Is it news to anyone that the food at McDonalds is fattening? Maybe not, yet it may be harder for patrons to repress this troubling knowledge thanks to a decision by the chain to post calorie counts in all 14,000 of its U.S. eateries. And surely it's not chance that McDonalds announced the change at the same time it announced some new, more healthful menu items.
Eventually, McDonalds will have company. Obamacare, a derisive term that even its advocates have begun to embrace, will require that all chains of more than 20 outlets list calories on their menus, thought there's no schedule yet for when this will happen.
Can all this really help? Maybe. Studies of smaller such efforts have produced modest results. One study, of Starbucks outlets in New York City, found that customers bought 6 percent fewer calories after the chain's shops in the city started posting calorie counts. In the Seattle area, a calorie-posting requirement lowered fast-food entrees by just 19 calories 18 months after the rule took effect. That doesn't sound like much, but for a customer eating fast food daily, 19 calories less would leave them two pounds lighter each year, and 20 pounds lighter after a decade.
But there's no one magic bullet for taking down obesity; a lot of changes will be required, and few of them can be made by individuals (if it were easier to be thin, more of us would be).
To me, a big part of what's interesting about all this is the role of New York's mayor, Michael Bloomberg, who has turned the city into the nation's biggest public health lab. He's conducting what may well be the most aggressive government campaign in the country to make people healthier. New York was the first U.S. city to require fast-food chains to post nutrition info. The city also pioneered in banning trans fats, and rid the city's bars and restaurants of smoking. You could even look at Bloomberg's efforts to impose congestion pricing--a rush hour fee--on cars entering Manhattan, and the city's controversial stop-and-frisk program, aimed at suppressing guns, as part of the same program. Most recently, Bloomberg is pushing a ban on large-size sodas (and has previously advocated banning the use of food stamps for sugary drinks). Bike lanes, despite a lot of grumbling from change-averse New Yorkers, have been expanded.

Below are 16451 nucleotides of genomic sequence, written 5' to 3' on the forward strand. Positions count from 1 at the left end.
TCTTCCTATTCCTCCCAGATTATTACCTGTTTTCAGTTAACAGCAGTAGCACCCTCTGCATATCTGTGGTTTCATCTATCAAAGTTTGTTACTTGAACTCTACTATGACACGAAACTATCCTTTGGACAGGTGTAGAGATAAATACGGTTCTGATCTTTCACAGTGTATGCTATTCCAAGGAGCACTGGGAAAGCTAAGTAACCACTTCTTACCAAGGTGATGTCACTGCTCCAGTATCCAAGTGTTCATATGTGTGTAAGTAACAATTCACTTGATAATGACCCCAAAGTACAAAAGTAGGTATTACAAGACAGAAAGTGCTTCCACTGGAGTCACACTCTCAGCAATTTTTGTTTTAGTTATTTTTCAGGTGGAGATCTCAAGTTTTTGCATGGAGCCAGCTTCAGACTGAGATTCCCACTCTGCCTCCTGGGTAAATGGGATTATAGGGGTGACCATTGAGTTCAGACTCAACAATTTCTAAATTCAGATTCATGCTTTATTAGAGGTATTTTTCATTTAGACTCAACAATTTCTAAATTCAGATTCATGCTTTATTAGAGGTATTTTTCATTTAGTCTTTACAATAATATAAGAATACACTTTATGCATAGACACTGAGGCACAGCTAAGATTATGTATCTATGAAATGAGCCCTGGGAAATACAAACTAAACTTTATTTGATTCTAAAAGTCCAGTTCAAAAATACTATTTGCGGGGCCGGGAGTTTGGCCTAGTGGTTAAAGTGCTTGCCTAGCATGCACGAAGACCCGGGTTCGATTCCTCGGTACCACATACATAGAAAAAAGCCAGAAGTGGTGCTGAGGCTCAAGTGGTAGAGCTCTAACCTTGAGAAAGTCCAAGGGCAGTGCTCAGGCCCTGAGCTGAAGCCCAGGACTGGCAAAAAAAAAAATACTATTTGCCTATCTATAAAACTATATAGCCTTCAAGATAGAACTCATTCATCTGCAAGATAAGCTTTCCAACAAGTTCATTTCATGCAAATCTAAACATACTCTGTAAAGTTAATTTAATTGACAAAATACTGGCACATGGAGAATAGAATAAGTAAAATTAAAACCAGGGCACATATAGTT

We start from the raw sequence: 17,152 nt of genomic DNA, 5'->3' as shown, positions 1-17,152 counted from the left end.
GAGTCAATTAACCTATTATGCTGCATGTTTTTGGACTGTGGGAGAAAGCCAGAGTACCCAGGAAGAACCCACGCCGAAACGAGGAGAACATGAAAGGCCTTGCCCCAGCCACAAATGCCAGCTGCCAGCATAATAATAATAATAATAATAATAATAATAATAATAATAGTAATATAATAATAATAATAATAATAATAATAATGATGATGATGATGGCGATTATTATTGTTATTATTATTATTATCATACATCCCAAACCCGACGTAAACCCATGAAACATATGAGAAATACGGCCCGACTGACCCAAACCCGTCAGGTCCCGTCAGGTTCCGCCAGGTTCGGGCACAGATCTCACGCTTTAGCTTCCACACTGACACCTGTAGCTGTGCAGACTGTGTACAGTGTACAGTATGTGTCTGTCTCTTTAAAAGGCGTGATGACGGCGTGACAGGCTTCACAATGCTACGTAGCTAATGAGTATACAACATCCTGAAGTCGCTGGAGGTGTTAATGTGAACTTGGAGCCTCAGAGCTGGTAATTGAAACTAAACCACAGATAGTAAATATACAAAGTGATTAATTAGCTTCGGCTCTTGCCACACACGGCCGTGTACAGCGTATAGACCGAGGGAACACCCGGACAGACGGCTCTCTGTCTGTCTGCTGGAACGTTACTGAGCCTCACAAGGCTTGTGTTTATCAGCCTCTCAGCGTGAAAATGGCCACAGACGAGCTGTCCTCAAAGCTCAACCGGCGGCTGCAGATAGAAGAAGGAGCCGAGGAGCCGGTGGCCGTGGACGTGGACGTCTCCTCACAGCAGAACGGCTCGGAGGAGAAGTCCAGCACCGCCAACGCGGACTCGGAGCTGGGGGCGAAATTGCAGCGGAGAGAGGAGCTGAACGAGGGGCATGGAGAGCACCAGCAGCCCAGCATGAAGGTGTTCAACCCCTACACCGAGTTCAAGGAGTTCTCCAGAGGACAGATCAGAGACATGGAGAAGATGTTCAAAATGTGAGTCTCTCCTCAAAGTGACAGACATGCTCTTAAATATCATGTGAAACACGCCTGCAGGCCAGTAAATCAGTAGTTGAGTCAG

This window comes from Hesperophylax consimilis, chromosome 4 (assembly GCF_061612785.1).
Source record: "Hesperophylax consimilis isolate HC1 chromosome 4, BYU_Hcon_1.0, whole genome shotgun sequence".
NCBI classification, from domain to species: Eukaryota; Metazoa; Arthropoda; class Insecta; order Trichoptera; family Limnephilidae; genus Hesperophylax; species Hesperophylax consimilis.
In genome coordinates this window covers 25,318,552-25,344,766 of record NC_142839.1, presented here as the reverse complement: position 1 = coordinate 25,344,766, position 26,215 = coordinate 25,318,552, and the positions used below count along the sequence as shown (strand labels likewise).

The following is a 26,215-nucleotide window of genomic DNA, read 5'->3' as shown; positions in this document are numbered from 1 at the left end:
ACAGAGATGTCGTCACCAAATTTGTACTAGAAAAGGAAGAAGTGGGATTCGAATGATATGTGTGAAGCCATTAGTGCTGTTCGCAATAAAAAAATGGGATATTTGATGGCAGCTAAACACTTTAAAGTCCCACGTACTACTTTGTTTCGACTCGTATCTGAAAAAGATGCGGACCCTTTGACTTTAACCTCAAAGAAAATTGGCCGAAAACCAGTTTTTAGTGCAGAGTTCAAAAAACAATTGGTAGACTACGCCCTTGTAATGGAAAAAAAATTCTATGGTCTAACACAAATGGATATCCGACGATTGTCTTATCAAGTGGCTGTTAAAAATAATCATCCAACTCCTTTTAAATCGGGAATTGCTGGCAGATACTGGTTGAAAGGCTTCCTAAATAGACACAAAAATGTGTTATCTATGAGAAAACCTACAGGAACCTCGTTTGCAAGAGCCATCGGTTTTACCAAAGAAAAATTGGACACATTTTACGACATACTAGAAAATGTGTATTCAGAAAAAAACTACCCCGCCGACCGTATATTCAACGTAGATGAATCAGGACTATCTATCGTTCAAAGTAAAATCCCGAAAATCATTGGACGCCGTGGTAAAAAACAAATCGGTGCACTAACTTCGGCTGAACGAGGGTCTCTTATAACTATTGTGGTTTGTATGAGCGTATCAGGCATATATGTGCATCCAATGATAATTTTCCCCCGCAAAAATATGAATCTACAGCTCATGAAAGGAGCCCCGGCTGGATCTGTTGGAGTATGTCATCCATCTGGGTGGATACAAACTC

Less noticed is the city's big public-school push against obesity. Starting in 2003 the city launched various efforts, including lower calorie school lunches and obesity training for school nurses, and the Bloomberg administration has published a report claiming to have reduced the percentage of obese K-8 students from 21.9 percent 20.7 percent in five years.
The mayor has also pushed the city's Latch On NYC initiative to encourage breast feeding and discourage the use of baby formula (a bunch of hospitals have agreed not give out the stuff unless asked). And some tough anti-smoking ads, coupled with lofty taxes, appear to have helped reduce smoking.
To some people, this will all smack of intolerable nannyism, but that strikes me as silly. Government policies encourage all kinds of things, including, in the past, suburban sprawl and tobacco growing. Why not encourage some healthy behaviors? And why should the whole business of encouraging behavior be left to those with a profit motive? We've made a fetish of individual choice in recent years, yet the architecture of our choices is left to those whose interests seriously diverge from our own. As long as nobody's right are wantonly curtailed, government should do what it can to help us make ourselves healthier.
So I think the mayor is onto something in all this, although I also think stop-and-frisk, while well-intentioned, is a bad program and has the potential to undo a lot of his good work. Anyway, here's what he has to say about McDonalds:
"Obesity is the second-leading cause of preventable death after tobacco, and is the only major public health issue in America that is actually getting worse. In 2008 New York City pioneered the requirement that chain restaurants post calorie counts and one year after our law went into effect, not only did customers say they used the information to make decisions but those customers purchased fewer calories than their counterparts. The decision by McDonald’s to post calorie counts in all U.S. restaurants will give consumers more information about the choices they make, and I want to thank McDonald’s CEO Don Thompson for his leadership on this important public health issue."